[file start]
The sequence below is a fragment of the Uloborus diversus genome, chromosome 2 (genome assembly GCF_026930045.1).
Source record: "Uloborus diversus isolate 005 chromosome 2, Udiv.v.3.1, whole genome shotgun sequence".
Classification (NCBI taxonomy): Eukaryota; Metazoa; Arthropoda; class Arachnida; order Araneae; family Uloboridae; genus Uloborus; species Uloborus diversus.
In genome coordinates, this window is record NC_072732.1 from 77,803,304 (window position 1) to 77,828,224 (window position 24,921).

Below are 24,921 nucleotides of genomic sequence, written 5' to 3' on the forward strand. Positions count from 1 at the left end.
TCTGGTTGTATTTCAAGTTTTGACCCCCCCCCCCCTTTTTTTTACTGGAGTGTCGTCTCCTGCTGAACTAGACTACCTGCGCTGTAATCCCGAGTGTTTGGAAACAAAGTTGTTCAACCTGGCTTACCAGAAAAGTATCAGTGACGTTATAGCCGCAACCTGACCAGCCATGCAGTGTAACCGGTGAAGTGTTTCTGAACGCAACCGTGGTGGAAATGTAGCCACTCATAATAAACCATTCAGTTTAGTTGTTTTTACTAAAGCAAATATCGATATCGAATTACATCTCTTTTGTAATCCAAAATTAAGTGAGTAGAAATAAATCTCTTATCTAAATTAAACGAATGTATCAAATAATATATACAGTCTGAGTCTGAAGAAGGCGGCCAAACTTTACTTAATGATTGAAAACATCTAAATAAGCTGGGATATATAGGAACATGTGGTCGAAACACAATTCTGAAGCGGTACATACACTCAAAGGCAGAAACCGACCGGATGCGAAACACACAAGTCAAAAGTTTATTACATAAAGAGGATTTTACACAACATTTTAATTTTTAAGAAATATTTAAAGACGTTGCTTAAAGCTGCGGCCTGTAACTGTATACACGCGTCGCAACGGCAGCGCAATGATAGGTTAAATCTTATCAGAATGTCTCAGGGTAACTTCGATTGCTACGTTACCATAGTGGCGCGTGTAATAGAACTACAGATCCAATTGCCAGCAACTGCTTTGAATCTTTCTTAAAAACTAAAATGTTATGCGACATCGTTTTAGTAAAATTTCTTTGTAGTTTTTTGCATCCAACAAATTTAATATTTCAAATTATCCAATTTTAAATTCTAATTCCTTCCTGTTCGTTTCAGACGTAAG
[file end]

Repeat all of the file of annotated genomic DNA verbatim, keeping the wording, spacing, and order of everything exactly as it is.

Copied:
The sequence below is a fragment of the Uloborus diversus genome, chromosome 2 (genome assembly GCF_026930045.1).
Source record: "Uloborus diversus isolate 005 chromosome 2, Udiv.v.3.1, whole genome shotgun sequence".
Classification (NCBI taxonomy): Eukaryota; Metazoa; Arthropoda; class Arachnida; order Araneae; family Uloboridae; genus Uloborus; species Uloborus diversus.
In genome coordinates, this window is record NC_072732.1 from 77,803,304 (window position 1) to 77,828,224 (window position 24,921).

Below are 24,921 nucleotides of genomic sequence, written 5' to 3' on the forward strand. Positions count from 1 at the left end.
TCTGGTTGTATTTCAAGTTTTGACCCCCCCCCCCCTTTTTTTTACTGGAGTGTCGTCTCCTGCTGAACTAGACTACCTGCGCTGTAATCCCGAGTGTTTGGAAACAAAGTTGTTCAACCTGGCTTACCAGAAAAGTATCAGTGACGTTATAGCCGCAACCTGACCAGCCATGCAGTGTAACCGGTGAAGTGTTTCTGAACGCAACCGTGGTGGAAATGTAGCCACTCATAATAAACCATTCAGTTTAGTTGTTTTTACTAAAGCAAATATCGATATCGAATTACATCTCTTTTGTAATCCAAAATTAAGTGAGTAGAAATAAATCTCTTATCTAAATTAAACGAATGTATCAAATAATATATACAGTCTGAGTCTGAAGAAGGCGGCCAAACTTTACTTAATGATTGAAAACATCTAAATAAGCTGGGATATATAGGAACATGTGGTCGAAACACAATTCTGAAGCGGTACATACACTCAAAGGCAGAAACCGACCGGATGCGAAACACACAAGTCAAAAGTTTATTACATAAAGAGGATTTTACACAACATTTTAATTTTTAAGAAATATTTAAAGACGTTGCTTAAAGCTGCGGCCTGTAACTGTATACACGCGTCGCAACGGCAGCGCAATGATAGGTTAAATCTTATCAGAATGTCTCAGGGTAACTTCGATTGCTACGTTACCATAGTGGCGCGTGTAATAGAACTACAGATCCAATTGCCAGCAACTGCTTTGAATCTTTCTTAAAAACTAAAATGTTATGCGACATCGTTTTAGTAAAATTTCTTTGTAGTTTTTTGCATCCAACAAATTTAATATTTCAAATTATCCAATTTTAAATTCTAATTCCTTCCTGTTCGTTTCAGACGTAAG